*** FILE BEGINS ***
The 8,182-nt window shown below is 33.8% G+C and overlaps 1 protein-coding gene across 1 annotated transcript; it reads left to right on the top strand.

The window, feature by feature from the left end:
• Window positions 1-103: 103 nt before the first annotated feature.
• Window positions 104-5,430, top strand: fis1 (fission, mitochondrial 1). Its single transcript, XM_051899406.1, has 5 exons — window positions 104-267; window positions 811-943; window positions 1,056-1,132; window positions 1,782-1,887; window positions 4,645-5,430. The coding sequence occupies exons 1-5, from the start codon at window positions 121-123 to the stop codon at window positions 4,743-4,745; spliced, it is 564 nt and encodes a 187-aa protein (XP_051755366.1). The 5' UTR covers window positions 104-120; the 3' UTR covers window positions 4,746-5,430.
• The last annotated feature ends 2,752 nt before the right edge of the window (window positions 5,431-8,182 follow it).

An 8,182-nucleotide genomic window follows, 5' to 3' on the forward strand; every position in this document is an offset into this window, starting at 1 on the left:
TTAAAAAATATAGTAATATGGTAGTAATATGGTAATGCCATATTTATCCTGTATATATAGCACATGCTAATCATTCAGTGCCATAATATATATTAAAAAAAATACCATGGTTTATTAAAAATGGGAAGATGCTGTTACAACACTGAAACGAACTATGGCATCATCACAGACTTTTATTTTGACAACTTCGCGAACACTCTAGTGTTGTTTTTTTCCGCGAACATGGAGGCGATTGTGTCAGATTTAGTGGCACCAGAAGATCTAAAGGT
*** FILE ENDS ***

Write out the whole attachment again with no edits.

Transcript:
The 8,182-nt window shown below is 33.8% G+C and overlaps 1 protein-coding gene across 1 annotated transcript; it reads left to right on the top strand.

The window, feature by feature from the left end:
• Window positions 1-103: 103 nt before the first annotated feature.
• Window positions 104-5,430, top strand: fis1 (fission, mitochondrial 1). Its single transcript, XM_051899406.1, has 5 exons — window positions 104-267; window positions 811-943; window positions 1,056-1,132; window positions 1,782-1,887; window positions 4,645-5,430. The coding sequence occupies exons 1-5, from the start codon at window positions 121-123 to the stop codon at window positions 4,743-4,745; spliced, it is 564 nt and encodes a 187-aa protein (XP_051755366.1). The 5' UTR covers window positions 104-120; the 3' UTR covers window positions 4,746-5,430.
• The last annotated feature ends 2,752 nt before the right edge of the window (window positions 5,431-8,182 follow it).

An 8,182-nucleotide genomic window follows, 5' to 3' on the forward strand; every position in this document is an offset into this window, starting at 1 on the left:
TTAAAAAATATAGTAATATGGTAGTAATATGGTAATGCCATATTTATCCTGTATATATAGCACATGCTAATCATTCAGTGCCATAATATATATTAAAAAAAATACCATGGTTTATTAAAAATGGGAAGATGCTGTTACAACACTGAAACGAACTATGGCATCATCACAGACTTTTATTTTGACAACTTCGCGAACACTCTAGTGTTGTTTTTTTCCGCGAACATGGAGGCGATTGTGTCAGATTTAGTGGCACCAGAAGATCTAAAGGT